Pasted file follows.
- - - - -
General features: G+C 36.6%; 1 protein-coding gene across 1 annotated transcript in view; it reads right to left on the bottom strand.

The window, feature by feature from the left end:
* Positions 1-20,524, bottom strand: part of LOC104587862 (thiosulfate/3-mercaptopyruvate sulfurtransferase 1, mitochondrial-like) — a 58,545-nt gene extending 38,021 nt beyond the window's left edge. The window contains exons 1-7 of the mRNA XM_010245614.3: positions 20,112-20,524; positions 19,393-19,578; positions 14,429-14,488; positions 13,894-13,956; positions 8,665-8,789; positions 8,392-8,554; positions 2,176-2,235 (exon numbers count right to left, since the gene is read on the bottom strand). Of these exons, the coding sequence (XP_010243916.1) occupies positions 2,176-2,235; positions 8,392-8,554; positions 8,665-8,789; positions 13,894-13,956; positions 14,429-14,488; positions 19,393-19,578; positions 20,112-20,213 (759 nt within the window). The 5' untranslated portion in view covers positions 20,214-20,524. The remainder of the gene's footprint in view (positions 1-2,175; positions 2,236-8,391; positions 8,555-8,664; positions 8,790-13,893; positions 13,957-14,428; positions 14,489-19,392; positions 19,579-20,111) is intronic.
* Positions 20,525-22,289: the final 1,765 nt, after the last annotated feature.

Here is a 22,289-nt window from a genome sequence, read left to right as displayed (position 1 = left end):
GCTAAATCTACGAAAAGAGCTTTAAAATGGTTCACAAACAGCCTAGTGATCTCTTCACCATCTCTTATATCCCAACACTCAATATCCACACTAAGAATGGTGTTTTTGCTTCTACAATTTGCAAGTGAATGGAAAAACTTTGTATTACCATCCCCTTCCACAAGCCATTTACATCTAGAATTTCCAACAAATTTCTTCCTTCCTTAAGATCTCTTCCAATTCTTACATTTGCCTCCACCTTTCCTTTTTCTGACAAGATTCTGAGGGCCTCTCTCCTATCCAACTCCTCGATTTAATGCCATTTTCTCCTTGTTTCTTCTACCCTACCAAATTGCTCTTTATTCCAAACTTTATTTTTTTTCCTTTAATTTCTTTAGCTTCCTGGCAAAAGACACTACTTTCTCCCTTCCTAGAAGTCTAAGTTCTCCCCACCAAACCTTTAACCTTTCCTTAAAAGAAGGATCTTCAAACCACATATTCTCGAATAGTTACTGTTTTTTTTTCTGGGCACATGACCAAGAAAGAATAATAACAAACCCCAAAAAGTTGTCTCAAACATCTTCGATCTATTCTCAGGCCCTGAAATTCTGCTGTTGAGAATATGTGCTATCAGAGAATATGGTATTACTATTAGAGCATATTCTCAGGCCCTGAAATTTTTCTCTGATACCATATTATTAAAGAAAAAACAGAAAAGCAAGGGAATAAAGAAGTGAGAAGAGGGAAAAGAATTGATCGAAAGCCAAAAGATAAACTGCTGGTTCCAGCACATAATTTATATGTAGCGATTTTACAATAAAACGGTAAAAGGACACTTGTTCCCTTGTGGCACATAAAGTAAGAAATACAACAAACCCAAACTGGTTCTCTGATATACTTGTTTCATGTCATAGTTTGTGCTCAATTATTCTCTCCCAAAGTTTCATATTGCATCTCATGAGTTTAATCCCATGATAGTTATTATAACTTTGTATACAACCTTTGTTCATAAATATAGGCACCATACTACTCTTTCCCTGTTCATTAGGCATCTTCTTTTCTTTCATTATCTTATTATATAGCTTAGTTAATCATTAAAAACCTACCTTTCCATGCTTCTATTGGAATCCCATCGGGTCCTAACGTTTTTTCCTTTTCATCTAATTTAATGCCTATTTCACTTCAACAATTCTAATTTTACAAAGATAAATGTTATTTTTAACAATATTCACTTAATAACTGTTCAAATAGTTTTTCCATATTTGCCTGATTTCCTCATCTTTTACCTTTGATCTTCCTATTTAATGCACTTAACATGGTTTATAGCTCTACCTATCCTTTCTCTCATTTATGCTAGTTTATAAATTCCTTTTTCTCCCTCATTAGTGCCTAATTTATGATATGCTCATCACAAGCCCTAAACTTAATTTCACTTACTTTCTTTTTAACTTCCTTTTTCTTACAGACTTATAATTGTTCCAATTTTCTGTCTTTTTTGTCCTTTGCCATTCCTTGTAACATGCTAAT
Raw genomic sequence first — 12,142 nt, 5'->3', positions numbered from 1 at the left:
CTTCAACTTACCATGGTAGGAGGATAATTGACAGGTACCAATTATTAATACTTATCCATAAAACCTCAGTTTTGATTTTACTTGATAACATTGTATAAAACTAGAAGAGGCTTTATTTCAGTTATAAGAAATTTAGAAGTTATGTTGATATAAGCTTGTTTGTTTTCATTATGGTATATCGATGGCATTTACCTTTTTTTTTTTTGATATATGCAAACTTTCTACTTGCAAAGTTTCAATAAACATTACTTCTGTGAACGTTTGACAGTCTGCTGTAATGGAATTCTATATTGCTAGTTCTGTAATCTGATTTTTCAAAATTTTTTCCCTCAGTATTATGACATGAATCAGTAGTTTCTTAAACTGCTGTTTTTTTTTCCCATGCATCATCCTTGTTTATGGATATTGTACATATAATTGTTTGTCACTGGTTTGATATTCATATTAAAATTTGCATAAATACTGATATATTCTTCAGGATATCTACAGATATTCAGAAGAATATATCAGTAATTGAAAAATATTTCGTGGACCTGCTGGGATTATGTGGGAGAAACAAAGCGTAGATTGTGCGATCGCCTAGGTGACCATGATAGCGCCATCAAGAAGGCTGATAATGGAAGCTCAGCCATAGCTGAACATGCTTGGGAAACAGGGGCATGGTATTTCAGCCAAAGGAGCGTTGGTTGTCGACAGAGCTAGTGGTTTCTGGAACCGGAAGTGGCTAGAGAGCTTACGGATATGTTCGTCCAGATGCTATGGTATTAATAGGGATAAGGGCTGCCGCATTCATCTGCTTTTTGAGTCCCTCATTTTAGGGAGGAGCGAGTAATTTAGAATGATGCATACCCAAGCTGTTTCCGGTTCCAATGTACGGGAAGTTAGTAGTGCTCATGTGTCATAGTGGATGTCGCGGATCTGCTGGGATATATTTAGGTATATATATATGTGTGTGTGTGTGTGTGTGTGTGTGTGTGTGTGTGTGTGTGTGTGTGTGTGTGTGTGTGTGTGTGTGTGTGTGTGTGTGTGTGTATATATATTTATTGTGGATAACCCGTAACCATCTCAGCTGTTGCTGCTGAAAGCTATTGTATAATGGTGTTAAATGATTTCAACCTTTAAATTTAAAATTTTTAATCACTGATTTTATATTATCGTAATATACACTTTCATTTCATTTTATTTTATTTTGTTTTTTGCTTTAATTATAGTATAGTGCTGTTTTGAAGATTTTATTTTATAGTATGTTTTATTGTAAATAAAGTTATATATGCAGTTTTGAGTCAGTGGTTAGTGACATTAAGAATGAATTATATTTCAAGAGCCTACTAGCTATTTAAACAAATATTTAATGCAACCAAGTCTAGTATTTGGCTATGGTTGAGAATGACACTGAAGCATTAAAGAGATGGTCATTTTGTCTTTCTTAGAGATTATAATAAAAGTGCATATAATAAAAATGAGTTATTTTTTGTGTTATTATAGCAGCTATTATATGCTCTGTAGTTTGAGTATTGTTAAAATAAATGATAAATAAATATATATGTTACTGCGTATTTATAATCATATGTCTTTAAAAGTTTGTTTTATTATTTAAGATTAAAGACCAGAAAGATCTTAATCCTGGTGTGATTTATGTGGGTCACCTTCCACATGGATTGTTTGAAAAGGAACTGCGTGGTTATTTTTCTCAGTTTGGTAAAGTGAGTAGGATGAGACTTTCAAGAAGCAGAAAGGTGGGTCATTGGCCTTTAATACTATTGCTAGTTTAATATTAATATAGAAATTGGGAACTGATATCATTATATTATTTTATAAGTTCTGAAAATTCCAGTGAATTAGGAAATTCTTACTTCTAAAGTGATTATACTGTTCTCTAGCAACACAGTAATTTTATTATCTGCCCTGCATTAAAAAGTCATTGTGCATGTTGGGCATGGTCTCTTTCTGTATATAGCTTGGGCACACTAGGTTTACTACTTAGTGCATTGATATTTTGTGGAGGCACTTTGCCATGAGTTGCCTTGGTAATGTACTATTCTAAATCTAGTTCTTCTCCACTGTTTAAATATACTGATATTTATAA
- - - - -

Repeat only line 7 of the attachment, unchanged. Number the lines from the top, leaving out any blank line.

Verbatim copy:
Raw genomic sequence first — 12,142 nt, 5'->3', positions numbered from 1 at the left: